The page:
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For the week of May 17 through May 23, 2000

Runaway rents pad
in Spain

"Eat corn flakes and hot water. It’s not bad, sort of like cream of wheat."

Adam Brod

Express Staff Writer

Adam Brod, the Wood River High School student and Ketchum resident who ditched a class field trip near Madrid a month and a half ago, announced recently that he has rented an apartment in Granada and plans on returning home in late July or early August.

The 18-year-old student caused a stir among teachers, fellow students and his family in April, when word got out that the high school class with whom he was touring Spain had inadvertently returned home without him.

WRHS teacher Shannon Sewell, who led the trip, apparently had major conflicts with Brod soon after arriving in Spain. With the intention of sending him home early, Sewell drove him to an airport near Madrid and left him alone with a return plane ticket, according to students who were on the trip.

Brod never made the flight.

For the most part, teachers—and WRHS principal Bill Resko—refuse to talk about their wayward student. But in a series of e-mailed interviews, Brod describes the events that preceded his temporary "defection," his strange and vagrant days since then and his planned method of returning home.

Sewell, and her sister, Bridgett Sewell, acting as a second adult chaperone, "were fed up with me," Brod wrote. "They had lost a lot of sleep over me and the problems I had caused, and [they] wanted me gone."

According to Brod and students who were on the trip, his offenses included spending too much time in the world-famous Prado Museum, dallying in a park and leaving his backpack unattended at an airport.

Brod’s overzealous enthusiasm perhaps caused just as many problems for the Sewells as some of the other students’ apparent questionable behavior did, but in a different way.

"They moaned about every hotel we stayed in asking why we weren’t staying in the Four Seasons, threatened to call their parents and wanted to go home," Brod wrote. "They didn’t want to talk Spanish [and] thought the food was disgusting."

One student, he wrote, who was sick with a hangover, claimed she was going to die and insisted on being taken to the U.S. Embassy to see a doctor.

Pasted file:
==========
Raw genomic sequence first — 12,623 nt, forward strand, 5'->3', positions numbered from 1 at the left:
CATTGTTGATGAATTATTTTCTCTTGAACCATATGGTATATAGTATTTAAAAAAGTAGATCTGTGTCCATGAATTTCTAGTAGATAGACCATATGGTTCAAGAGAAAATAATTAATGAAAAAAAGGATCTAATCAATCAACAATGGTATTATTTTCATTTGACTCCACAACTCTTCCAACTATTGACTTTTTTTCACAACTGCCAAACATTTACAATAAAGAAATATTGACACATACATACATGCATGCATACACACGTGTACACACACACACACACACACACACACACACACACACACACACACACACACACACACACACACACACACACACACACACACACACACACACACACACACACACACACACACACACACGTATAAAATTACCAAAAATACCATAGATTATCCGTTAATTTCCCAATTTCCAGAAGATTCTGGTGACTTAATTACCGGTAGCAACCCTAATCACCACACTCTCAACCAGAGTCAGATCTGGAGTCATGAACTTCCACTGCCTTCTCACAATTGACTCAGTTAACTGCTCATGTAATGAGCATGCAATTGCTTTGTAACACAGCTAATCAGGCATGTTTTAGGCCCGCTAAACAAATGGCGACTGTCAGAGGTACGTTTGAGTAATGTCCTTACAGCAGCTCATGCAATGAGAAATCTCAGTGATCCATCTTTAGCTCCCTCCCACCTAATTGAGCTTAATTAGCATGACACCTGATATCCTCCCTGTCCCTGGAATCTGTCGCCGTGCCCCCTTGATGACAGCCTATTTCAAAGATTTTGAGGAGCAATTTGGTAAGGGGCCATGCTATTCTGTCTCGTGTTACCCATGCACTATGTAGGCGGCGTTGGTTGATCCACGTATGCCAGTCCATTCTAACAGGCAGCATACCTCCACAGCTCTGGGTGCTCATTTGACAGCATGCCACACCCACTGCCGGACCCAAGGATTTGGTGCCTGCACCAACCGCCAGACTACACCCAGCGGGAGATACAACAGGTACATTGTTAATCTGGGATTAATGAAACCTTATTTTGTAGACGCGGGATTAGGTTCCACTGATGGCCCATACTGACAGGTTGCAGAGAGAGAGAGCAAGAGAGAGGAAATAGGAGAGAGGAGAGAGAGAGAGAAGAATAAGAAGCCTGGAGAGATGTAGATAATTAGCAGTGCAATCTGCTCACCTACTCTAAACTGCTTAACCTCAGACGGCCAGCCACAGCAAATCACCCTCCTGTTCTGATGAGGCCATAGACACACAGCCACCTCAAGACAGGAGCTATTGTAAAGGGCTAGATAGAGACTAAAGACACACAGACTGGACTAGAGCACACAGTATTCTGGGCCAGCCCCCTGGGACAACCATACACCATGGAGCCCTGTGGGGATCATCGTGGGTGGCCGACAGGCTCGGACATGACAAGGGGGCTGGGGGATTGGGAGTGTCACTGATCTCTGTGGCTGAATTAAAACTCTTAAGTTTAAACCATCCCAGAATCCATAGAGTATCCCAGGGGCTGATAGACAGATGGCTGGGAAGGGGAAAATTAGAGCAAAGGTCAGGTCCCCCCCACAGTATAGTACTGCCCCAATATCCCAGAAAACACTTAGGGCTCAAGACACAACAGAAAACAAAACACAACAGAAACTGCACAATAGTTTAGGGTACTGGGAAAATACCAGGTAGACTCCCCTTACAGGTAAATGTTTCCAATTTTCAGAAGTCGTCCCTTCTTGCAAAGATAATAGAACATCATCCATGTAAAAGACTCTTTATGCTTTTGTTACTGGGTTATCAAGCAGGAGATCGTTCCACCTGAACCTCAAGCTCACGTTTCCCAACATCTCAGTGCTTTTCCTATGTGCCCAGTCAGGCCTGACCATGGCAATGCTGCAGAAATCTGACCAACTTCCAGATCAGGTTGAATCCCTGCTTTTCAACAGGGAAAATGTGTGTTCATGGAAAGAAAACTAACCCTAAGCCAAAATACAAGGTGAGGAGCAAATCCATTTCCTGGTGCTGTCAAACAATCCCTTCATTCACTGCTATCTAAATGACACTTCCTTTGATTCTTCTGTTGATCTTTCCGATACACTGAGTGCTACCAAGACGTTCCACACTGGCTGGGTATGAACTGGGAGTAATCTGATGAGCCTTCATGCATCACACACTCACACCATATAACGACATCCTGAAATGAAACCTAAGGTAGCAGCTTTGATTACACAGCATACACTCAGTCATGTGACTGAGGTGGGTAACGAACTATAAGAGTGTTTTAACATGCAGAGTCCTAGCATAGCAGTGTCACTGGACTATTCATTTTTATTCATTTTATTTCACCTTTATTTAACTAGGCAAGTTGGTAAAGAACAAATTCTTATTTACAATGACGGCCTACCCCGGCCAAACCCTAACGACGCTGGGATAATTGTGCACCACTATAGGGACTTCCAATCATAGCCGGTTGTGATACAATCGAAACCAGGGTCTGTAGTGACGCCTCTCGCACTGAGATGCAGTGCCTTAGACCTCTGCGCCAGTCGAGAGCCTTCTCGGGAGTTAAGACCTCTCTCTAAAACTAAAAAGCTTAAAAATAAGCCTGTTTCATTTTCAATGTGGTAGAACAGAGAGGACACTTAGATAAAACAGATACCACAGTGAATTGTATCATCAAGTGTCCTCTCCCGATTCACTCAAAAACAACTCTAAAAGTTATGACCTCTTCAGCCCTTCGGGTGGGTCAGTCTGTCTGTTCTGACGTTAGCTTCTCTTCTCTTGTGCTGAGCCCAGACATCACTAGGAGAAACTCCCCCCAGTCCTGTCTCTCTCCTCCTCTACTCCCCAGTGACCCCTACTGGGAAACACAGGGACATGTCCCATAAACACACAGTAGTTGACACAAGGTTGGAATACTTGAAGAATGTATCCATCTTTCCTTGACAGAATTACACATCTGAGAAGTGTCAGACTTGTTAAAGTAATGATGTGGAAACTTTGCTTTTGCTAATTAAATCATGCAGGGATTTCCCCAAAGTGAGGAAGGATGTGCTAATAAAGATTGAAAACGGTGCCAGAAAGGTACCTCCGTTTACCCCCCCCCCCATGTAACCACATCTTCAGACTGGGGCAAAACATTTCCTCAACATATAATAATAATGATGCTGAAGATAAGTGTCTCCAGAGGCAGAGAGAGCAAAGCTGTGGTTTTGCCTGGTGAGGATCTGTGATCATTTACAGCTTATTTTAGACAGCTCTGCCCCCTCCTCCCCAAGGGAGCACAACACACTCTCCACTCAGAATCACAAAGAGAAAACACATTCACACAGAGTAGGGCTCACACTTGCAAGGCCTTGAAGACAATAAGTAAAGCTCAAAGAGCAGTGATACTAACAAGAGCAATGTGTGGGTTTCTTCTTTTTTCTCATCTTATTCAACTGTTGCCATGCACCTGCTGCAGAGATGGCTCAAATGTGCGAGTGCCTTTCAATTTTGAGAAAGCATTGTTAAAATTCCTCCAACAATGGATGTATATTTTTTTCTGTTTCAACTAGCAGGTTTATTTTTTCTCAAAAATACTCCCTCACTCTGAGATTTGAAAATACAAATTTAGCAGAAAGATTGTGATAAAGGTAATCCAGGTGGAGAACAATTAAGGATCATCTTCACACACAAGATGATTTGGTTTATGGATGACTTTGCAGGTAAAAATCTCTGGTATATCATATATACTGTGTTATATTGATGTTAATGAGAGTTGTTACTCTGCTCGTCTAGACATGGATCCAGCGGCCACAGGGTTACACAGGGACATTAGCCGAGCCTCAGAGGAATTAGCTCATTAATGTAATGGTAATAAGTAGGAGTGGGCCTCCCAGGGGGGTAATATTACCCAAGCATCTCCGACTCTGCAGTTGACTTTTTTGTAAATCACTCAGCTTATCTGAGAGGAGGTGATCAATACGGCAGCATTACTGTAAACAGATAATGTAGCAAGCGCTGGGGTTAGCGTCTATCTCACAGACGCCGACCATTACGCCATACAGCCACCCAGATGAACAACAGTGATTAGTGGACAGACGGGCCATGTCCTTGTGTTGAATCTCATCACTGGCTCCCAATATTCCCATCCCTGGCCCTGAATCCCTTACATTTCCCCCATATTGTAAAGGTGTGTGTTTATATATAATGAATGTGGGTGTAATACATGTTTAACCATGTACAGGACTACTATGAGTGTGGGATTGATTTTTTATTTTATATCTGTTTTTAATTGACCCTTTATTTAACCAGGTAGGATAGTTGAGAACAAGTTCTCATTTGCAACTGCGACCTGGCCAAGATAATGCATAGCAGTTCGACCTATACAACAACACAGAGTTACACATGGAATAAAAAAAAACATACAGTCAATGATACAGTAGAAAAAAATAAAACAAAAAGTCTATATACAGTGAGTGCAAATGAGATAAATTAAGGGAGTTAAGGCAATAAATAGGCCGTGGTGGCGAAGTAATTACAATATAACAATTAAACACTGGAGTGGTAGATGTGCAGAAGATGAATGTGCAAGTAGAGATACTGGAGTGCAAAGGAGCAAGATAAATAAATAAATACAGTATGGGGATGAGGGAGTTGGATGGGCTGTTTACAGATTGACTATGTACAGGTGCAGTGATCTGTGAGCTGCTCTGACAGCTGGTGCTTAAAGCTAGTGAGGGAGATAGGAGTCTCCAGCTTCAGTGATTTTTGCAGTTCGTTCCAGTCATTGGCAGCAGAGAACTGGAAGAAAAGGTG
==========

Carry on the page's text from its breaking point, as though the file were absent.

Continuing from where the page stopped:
"I don’t know if the U.S. Embassy deals with matters of medicality," he wrote, "and I don’t think she did either."

In any case, Brod admitted that he "didn’t like walking with the group out of embarrassment."

Early in the trip, Brod drafted a "Declaration of Independence" from the Sewells and his peers, stating that he could "run away in Spain and be happy. This is not a bluff. I am capable of existing on my own...."

After reading the declaration, the Sewells apparently decided it was time for Adam to go home.

"There was very little conversation on the way to the airport. Everything was too tense to talk," Brod wrote. "I think I asked her for the name of the hotel we stayed at in Toledo, and that was it."

After they left him alone at the airport, Brod wrote, "first, I wanted to sleep. I had received about 20 minutes for the past 24 hours, and I was stressed from the situation. I found a corner of carpet and laid down until I was sure I had missed my flight."

Brod’s father, local stonemason David Brod, said during a telephone interview that Shannon Sewell did not realize his son was still in Spain until the class had returned home and she called to see how he was doing.

These days, Brod, with only a few hundred dollars in his backpack, is living the life of a semi-homeless expatriate writer.

"Presently, I am living in Granada," he wrote. "I have a flat, three flat mates and a month’s rent paid. I spend a lot of time reading, writing and studying Spanish...I try to get up as early as I can every morning. Eat corn flakes and hot water. It’s not bad, sort of like cream of wheat. Study Spanish in the library of the Centro de Linguas Monderans (sic), read, write, have coffee with friends..."

Adam said he plans on staying in Granada until the beginning of July, then "making my way to the coast, finding a boat to wash dishes on and coming home. I will then make my way from the eastern U.S. to the western U.S. in time to register for senior year again."

Despite his self-deprecating attitude, Adam suggested that his teachers, after all, caused the problem. By assigning the works of Henry Thoreau, the 19th-century philosopher who famously advocated civil disobedience, they encouraged his revolt, he wrote.

On the plane ride to Madrid, Brod wrote, he reread some chapters from Thoreau’s masterwork "On Walden Pond."

Brod: "Thoreau’s the man...goes so far as to practice his philosophy so as not to be called a hypocrite, yet contradicts himself constantly. He’s the man. Takes confidence to live like he did."

Then, blaming the teacher who first assigned the book, Brod wrote, "I simply wanted to emulate Thoreau."


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